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Oregon Coast History, Seaside Promenade Part II: From Lewis and Clark to Rock 'n Roll

Published 01/05/2018 at 4:45 AM PDT
By Oregon Coast Beach Connection staff

Oregon Coast History, Seaside Promenade Part II: From Lewis and Clark to Rock 'n Roll

(Seaside, Oregon) – How did the famed Seaside Promenade begin? It's quite a tale of shifting sands, crazy manmade structures that didn't stand the test of time, and a few stunning successes and failures. The north Oregon coast icon was a whole new landscape for visitors about 100 years ago, and it had a complex interaction between geology and the history of what had gone before it. (Photo above: Seaside in the '30s to '50s, with sand more like today than before 1920).

Yesterday, Oregon Coast Beach Connection presented part 1 of the History of the Seaside Promenade, and here is part 2 – which begins just before the actual Prom was constructed and the sands began to drastically change the landscape due to the construction of the jetties at Astoria.

All of that sandy expanse you now see built up quickly after the beginning of the jetties, apparently by the mid-20s.

Meanwhile, planning for a sturdier walkway began somewhere in the 1910's. The city's engineer at the time, LC Rodgers, was the primary architect, and around 1920 he used horse teams to start putting in the concrete. The plan was to create the actual Turnaround at the same time: a structure with a diameter of 108 feet, a 25-foot driveway and concrete railings that were 30 feet high.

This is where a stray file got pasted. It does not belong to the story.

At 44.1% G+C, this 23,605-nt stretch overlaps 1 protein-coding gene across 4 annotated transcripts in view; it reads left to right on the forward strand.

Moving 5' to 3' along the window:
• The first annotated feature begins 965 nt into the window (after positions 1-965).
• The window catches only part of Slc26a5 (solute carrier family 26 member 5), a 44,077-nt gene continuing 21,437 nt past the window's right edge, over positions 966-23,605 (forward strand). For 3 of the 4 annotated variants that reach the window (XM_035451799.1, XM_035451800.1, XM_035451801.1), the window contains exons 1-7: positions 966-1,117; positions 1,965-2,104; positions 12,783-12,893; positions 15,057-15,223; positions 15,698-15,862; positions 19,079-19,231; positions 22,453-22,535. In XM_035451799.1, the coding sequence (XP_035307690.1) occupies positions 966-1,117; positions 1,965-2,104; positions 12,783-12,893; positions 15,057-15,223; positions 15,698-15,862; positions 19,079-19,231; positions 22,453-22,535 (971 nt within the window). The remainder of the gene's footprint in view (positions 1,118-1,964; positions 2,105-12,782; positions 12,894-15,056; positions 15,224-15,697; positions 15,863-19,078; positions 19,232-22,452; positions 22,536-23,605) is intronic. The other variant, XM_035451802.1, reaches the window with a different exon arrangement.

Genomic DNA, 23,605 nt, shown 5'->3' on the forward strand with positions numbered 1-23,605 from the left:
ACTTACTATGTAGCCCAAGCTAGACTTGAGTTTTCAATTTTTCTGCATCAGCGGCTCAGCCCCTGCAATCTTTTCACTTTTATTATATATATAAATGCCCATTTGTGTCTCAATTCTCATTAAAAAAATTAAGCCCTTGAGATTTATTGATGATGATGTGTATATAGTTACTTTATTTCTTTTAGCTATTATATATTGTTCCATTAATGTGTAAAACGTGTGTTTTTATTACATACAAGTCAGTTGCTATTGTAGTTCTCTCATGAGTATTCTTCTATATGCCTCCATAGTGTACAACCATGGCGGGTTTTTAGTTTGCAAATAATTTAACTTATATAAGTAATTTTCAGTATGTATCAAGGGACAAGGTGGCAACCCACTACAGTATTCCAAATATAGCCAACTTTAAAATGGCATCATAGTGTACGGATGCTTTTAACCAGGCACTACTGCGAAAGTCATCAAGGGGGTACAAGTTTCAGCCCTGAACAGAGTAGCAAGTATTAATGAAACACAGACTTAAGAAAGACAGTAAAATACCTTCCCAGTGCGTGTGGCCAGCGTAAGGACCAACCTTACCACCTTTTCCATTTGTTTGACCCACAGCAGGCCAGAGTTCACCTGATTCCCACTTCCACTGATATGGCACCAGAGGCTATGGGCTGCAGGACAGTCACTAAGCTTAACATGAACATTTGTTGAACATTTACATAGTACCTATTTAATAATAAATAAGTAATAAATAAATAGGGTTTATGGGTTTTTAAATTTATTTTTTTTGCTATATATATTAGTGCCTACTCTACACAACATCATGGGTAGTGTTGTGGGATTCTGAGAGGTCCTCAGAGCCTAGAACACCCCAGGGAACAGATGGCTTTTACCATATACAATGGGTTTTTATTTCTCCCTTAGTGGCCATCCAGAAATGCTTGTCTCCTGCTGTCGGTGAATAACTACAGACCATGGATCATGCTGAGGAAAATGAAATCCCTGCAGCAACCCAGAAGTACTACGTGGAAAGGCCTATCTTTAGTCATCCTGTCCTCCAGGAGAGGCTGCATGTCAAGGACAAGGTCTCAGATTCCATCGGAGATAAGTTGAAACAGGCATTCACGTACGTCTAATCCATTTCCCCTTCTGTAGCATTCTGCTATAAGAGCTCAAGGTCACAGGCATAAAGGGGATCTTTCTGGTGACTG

The Prom and Turnaround were finished in 1921, all 1.5 miles of it

After that, Seaside exploded with tourism.

Natatoriums were almost as big as selfies are today, and the result was another firm started a competing one in 1924 just two blocks away from the Seaside Natatorium, which was now part of the Turnaround. The Seaside Baths Natatorium was the official name, and both hot water baths got to cash in on the new jazz music scene for a time, after it was no longer taboo. (See Forgotten Oregon Coast History: Natatoriums of Seaside, Cannon Beach for full story).

The Turnaround area saw a variety of shops pop up, including a cigar store, ice cream, a photography seller and the Oregon Woolen Mills Store, among others. Many of these were gone when the Great Depression came along, including the second natatorium. The first one stuck around for many decades, becoming a “Swim 'n Skate” in the '50s for a time.

The second natatorium shut down in 1932, and for a time it changed hands and concepts, becoming a wrestling match venue and even a salmon farm. It took on new life in 1937, becoming Seaside Aquarium – which still thrives today. There was a lunch counter in the aquarium when it first started, and the window structure was much different than it is today.

At some point, the highest section of the aquarium became its own separate third floor, filled with apartment units. It was called the Sea Water Apartments and was around until 1970s.

By the 1960s, the original natatorium was gone but an all-age rock 'n' roll venue came along called the Pypo Club, upstairs from where the salt water baths were. It didn't last long there, perhaps a year or so, and soon moved to a building just north of this spot. There it thrived for a large chunk of the '60s, hosting some soon-to-be legends in the world of rock 'n' roll, such as Gene Vincent, the Wailers, Paul Revere and the Raiders and others.

It was here, as legend has it, Portland's The Kingsmen kept hearing a version of "Louie Louie" on the jukebox, and that inspired them to cover the famed the song - the iconic rock ditty that was the centerpiece to "Animal House" and the first song that actually caused the FBI look into rock lyrics.

To this day the club is considered somewhat seminal in the early Northwest music scene.